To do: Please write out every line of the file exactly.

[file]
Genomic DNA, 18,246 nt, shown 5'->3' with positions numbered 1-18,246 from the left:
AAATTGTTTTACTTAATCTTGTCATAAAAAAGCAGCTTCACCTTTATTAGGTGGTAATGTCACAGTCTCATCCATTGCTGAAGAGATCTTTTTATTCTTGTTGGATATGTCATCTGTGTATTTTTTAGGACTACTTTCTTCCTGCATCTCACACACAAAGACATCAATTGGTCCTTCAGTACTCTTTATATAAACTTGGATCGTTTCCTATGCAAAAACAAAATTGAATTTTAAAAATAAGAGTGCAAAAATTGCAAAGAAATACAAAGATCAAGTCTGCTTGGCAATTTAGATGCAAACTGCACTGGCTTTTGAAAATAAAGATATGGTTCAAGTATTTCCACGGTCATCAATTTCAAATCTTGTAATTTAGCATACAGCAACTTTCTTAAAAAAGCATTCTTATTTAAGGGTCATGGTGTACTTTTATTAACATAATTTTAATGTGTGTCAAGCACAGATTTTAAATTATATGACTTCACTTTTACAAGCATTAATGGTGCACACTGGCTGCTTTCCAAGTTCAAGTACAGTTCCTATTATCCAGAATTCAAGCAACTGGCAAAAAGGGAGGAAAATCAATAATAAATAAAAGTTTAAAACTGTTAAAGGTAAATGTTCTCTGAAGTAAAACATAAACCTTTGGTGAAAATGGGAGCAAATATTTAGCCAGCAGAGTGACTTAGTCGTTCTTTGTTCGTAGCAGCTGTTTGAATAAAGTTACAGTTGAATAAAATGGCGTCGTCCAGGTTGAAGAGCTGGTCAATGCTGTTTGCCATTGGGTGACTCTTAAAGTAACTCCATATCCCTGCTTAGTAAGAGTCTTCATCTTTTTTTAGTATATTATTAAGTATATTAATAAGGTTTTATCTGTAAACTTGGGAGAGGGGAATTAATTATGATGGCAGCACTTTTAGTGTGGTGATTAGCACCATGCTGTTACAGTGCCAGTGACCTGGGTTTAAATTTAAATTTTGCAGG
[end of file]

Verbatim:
Genomic DNA, 18,246 nt, shown 5'->3' with positions numbered 1-18,246 from the left:
AAATTGTTTTACTTAATCTTGTCATAAAAAAGCAGCTTCACCTTTATTAGGTGGTAATGTCACAGTCTCATCCATTGCTGAAGAGATCTTTTTATTCTTGTTGGATATGTCATCTGTGTATTTTTTAGGACTACTTTCTTCCTGCATCTCACACACAAAGACATCAATTGGTCCTTCAGTACTCTTTATATAAACTTGGATCGTTTCCTATGCAAAAACAAAATTGAATTTTAAAAATAAGAGTGCAAAAATTGCAAAGAAATACAAAGATCAAGTCTGCTTGGCAATTTAGATGCAAACTGCACTGGCTTTTGAAAATAAAGATATGGTTCAAGTATTTCCACGGTCATCAATTTCAAATCTTGTAATTTAGCATACAGCAACTTTCTTAAAAAAGCATTCTTATTTAAGGGTCATGGTGTACTTTTATTAACATAATTTTAATGTGTGTCAAGCACAGATTTTAAATTATATGACTTCACTTTTACAAGCATTAATGGTGCACACTGGCTGCTTTCCAAGTTCAAGTACAGTTCCTATTATCCAGAATTCAAGCAACTGGCAAAAAGGGAGGAAAATCAATAATAAATAAAAGTTTAAAACTGTTAAAGGTAAATGTTCTCTGAAGTAAAACATAAACCTTTGGTGAAAATGGGAGCAAATATTTAGCCAGCAGAGTGACTTAGTCGTTCTTTGTTCGTAGCAGCTGTTTGAATAAAGTTACAGTTGAATAAAATGGCGTCGTCCAGGTTGAAGAGCTGGTCAATGCTGTTTGCCATTGGGTGACTCTTAAAGTAACTCCATATCCCTGCTTAGTAAGAGTCTTCATCTTTTTTTAGTATATTATTAAGTATATTAATAAGGTTTTATCTGTAAACTTGGGAGAGGGGAATTAATTATGATGGCAGCACTTTTAGTGTGGTGATTAGCACCATGCTGTTACAGTGCCAGTGACCTGGGTTTAAATTTAAATTTTGCAGG